©2012, 26 MINS
For much of last century, Palm Island was one of a number of reserves established under the infamous Queensland ‘Protection’ Acts. Removed from their tribal lands and forced into hard labour in return for meagre rations, the Aboriginal and Islander inmates were held as virtual prisoners in this tropical paradise. Until one day in 1957 when the community fought back.
Go For Broke relives the Palm Island strike of 1957 through a play written by Dulcie Isaro. As a 15 year old girl, Dulice witnessed her father’s key role as one of the strike leaders and was expelled from Palm along with 6 other familles when the strike was brutally repressed. Still haunted by her memories, Dulcie returned to Palm Island in 1994 only to find that this proud chapter had all but been forgotten.
Determined that the strike not be in vain, Dulcie has waged a one woman battle to have the strikers remembered. First she had a park created on the spot where the strikers gathered, then she had the day made into a public holiday as year after year she kept the memory alive. All the while as she worked on the play, often putting it away in a draw when the memories and emotion became too much.
As the 50 year anniversary arrives, Duclie oversees a celebration unlike any seen on Palm. There will be dances, a photography exhibition and of course the play as the main event. Dulcie’s dream is that the community take the strike into their hearts and unite to celebrate this historic moment in black history and, most importantly, that the next generation carry on the fight for justice and freedom.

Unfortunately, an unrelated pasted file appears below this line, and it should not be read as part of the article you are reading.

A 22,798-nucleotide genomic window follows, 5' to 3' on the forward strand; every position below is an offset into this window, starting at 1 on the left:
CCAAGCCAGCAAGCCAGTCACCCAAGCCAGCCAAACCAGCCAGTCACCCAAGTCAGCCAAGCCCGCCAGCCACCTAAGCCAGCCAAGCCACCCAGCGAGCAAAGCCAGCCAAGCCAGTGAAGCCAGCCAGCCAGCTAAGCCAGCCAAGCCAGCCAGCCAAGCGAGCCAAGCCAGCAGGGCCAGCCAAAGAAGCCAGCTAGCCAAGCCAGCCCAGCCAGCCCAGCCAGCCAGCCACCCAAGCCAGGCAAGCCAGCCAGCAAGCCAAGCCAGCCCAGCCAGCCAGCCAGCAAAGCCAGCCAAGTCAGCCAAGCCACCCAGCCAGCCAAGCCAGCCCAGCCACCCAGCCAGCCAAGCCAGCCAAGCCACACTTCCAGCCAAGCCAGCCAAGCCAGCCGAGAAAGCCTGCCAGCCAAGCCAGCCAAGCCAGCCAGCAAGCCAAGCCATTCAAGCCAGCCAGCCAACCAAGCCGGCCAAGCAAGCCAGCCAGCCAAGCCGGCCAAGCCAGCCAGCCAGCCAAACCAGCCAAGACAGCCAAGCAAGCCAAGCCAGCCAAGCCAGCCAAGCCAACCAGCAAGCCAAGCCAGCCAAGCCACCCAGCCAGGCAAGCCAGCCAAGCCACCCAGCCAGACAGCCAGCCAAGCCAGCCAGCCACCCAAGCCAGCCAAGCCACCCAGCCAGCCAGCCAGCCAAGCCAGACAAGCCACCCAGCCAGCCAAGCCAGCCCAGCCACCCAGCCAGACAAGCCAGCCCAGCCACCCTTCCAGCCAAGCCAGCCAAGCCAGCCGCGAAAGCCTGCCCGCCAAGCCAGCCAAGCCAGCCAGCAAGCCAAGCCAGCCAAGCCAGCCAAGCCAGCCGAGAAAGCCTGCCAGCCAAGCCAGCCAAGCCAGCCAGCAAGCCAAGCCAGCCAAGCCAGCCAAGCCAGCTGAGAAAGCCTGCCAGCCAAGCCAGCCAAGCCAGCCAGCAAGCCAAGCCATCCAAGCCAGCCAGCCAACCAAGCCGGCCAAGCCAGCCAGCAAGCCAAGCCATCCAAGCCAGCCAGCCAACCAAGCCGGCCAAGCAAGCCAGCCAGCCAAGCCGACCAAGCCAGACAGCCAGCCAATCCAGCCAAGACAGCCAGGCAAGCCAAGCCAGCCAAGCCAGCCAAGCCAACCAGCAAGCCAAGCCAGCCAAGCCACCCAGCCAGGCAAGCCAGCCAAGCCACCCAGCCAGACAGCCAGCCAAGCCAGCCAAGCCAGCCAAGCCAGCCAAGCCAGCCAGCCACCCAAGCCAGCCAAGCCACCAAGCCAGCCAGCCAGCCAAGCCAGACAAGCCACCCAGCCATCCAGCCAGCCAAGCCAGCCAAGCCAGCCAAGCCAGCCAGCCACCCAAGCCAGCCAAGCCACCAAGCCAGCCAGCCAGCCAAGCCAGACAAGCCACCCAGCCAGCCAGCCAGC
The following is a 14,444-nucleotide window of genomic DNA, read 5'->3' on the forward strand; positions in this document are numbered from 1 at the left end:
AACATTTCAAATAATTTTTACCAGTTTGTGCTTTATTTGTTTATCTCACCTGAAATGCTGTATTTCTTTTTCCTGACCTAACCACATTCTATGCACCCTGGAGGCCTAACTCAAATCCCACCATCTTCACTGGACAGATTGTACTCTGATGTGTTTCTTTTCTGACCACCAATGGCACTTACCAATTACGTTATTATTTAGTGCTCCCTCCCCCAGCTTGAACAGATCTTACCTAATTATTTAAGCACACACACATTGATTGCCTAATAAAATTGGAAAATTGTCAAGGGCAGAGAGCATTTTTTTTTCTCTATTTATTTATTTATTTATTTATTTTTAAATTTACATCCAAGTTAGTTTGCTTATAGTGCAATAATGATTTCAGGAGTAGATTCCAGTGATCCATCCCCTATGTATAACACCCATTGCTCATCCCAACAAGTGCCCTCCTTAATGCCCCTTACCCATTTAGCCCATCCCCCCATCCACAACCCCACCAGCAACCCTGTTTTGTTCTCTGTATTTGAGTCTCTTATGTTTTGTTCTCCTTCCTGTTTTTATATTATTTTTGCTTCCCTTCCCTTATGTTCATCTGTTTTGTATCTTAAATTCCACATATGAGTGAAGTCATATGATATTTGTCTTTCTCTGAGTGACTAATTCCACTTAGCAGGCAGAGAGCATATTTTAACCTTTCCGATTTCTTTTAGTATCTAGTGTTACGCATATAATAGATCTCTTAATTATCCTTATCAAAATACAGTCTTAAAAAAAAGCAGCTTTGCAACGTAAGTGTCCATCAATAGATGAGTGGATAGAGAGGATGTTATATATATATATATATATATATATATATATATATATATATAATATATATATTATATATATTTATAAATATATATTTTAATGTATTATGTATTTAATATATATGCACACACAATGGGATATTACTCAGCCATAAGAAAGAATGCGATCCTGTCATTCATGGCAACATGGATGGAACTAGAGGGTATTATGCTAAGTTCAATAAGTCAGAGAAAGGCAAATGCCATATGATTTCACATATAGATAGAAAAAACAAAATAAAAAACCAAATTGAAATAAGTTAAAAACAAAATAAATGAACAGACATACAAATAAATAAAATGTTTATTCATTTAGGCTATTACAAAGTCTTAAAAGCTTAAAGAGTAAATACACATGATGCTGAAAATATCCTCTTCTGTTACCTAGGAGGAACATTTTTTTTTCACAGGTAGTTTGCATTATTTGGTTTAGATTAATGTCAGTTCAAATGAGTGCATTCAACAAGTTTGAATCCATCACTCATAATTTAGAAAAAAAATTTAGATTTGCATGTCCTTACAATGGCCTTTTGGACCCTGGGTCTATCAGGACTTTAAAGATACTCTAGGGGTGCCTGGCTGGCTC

Encompassing interviews with the wives of the strikers, their children and grandchildren (including Catherine Freeman) as well as a ground-breaking public apology from Aboriginal and Islander Partnerships Minister Warren Pitt, Go For Broke tells an important and largely unknown story in Australian history and celebrates the importance of fighting for what you believe in and the redemptive power facing the past.